Episode 19 - Should incarcerated people be allowed to vote?
|thenorthstar||Apr 26, 2019|
Transcript, Web links and Credits below.
Hey Everybody. It’s Friday, April 26th, and today I am going to break down something that we should all be embarrassed to have to still defend in 2019 — I’m talking about voting rights. So many people have given so much for our right to vote, but it’s all still so fragile. Should incarcerated people be allowed to vote? How about formerly incarcerated people? What if they committed violent crimes? Should you be allowed to vote if you are in jail but haven’t been convicted yet? Aren’t you innocent until proven guilty? Where did all of these laws come from? And do we even have a constitutional right to vote in the first place?
Let’s dig in.
This is Shaun King and you are listening to (THE BREAKDOWN)
I think what I am about to say is going to shock you.
It shocked me, to be honest.
We don’t actually have a constitutional right to vote. We don’t. The Constitution gives us a lot of rights, but the right to vote is not one of them. This isn’t me being crafty with my words. Not a single constitutional amendment was ever authored guaranteeing American citizens the right to vote.
In fact, according to our Constitution, our federal right to own a gun is stronger than our federal right to vote.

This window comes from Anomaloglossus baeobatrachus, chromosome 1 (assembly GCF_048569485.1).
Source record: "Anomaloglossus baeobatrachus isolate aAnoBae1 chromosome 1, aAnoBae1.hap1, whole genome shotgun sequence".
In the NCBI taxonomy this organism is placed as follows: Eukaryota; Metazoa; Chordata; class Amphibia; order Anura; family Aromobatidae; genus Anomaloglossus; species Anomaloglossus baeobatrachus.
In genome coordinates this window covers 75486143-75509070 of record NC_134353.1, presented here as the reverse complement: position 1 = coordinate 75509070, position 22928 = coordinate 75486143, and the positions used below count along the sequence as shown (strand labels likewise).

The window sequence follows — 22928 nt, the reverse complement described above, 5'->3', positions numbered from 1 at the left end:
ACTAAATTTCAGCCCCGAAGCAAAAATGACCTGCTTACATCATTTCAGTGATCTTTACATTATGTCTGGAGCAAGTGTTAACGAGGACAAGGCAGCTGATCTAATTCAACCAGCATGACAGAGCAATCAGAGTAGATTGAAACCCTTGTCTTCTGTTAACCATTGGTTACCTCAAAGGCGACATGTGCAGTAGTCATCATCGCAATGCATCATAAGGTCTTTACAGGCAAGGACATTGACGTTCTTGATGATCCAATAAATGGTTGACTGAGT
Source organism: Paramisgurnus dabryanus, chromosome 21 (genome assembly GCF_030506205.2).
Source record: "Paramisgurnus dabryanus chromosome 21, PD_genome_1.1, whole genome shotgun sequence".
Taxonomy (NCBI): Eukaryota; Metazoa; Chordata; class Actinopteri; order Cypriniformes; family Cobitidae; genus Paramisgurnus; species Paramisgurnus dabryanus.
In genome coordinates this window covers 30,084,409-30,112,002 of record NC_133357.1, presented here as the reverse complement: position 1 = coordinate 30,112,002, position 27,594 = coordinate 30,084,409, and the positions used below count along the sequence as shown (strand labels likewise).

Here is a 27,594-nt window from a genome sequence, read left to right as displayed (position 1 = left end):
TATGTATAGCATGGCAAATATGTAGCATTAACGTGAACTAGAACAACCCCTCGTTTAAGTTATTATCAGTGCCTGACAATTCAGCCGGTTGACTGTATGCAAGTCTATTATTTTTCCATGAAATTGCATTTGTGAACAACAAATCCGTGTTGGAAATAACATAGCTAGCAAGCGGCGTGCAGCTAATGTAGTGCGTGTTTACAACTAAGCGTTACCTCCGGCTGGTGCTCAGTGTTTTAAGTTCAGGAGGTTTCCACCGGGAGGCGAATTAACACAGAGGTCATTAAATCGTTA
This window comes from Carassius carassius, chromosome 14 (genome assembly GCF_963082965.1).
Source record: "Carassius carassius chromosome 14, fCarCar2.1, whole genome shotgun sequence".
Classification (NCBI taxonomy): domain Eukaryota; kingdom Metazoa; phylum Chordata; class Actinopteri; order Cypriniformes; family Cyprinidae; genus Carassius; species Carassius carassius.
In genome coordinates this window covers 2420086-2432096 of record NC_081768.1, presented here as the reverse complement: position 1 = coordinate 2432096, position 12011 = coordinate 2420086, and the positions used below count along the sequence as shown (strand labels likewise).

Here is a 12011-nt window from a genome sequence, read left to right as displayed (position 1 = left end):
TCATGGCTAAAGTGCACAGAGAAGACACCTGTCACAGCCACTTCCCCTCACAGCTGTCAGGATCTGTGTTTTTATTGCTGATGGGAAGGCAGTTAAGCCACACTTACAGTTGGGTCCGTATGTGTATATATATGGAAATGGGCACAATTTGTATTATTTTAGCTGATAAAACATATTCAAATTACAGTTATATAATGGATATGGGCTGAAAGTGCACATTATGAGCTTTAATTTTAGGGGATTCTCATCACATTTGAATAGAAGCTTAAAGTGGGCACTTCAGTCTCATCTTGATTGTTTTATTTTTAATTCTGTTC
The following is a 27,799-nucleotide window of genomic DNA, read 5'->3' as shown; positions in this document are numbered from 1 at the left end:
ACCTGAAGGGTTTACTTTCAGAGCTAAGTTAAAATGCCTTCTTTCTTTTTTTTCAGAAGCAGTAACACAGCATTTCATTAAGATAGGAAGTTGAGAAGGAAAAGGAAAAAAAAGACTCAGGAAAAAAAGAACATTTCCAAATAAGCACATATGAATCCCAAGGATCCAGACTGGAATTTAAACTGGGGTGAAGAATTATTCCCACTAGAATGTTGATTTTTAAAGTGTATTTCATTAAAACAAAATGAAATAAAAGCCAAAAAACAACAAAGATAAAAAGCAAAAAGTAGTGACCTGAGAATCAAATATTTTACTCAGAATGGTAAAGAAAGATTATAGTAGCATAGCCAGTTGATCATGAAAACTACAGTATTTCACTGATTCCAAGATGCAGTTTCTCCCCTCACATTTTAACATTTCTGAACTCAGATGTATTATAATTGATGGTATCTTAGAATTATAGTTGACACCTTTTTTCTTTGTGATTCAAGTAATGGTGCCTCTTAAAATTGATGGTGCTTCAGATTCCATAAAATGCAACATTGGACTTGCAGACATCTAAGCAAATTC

And I think we all fundamentally misunderstood this. We do not have a constitutional right to vote. And over the past few days, as people have raised questions about who should or should not be allowed to vote — and presidential candidates have been asked whether or not they support people being able to vote while incarcerated — the one thing that stood out most to me is that it appears most presidential candidates haven’t even thought about this before.
Let me break it down.
(BREAK IT DOWN MUSIC)
From the technical founding of the United States in 1776 all the way until today, right here, right now, the very moment you are hearing these words come out of my mouth, the Constitution, by purposeful design, has not guaranteed people the right to vote. They left it out on purpose. So that document, the United States Constitution, that is so often held up as the standard bearer of global democracy, didn’t even guarantee people the right to vote. It didn’t when it was written and it doesn’t now.
It granted some rights to assemble, some rights to speak, some rights to own guns, but it didn’t give voting as a fundamental right. It could have. It should have. The framers of the Constitution could have easily made that the 1st, 2nd, or 3rd amendment, but they knew that if they did, it would immediately mean that white landowning men might have to cede their power over to other people who would eventually rise up and vote.
And above all else, the Constitution was written as a document to protect and empower white men. Who wrote it? It was written exclusively for white men by white men. And so they left the right to vote out of the Constitution and left it up to all of the states to create their own rules and guidelines and laws and policies on who could vote and who couldn’t.
And guess what? It got ugly, racist, sexist, and classist right away. And state by state started creating a series of complicated hurdles on who they determined could and could not vote. It was pretty much anything goes. Cities, counties, and states started making up all types of wild restrictions on who could vote and it was all legal.
Right away people wanna say no, no, no, no — the 15th Amendment granted Black people the right to vote or the 19th Amendment granted women the right to vote, but sometimes we have to actually go back and read the fine print.
(Some type of music shift here)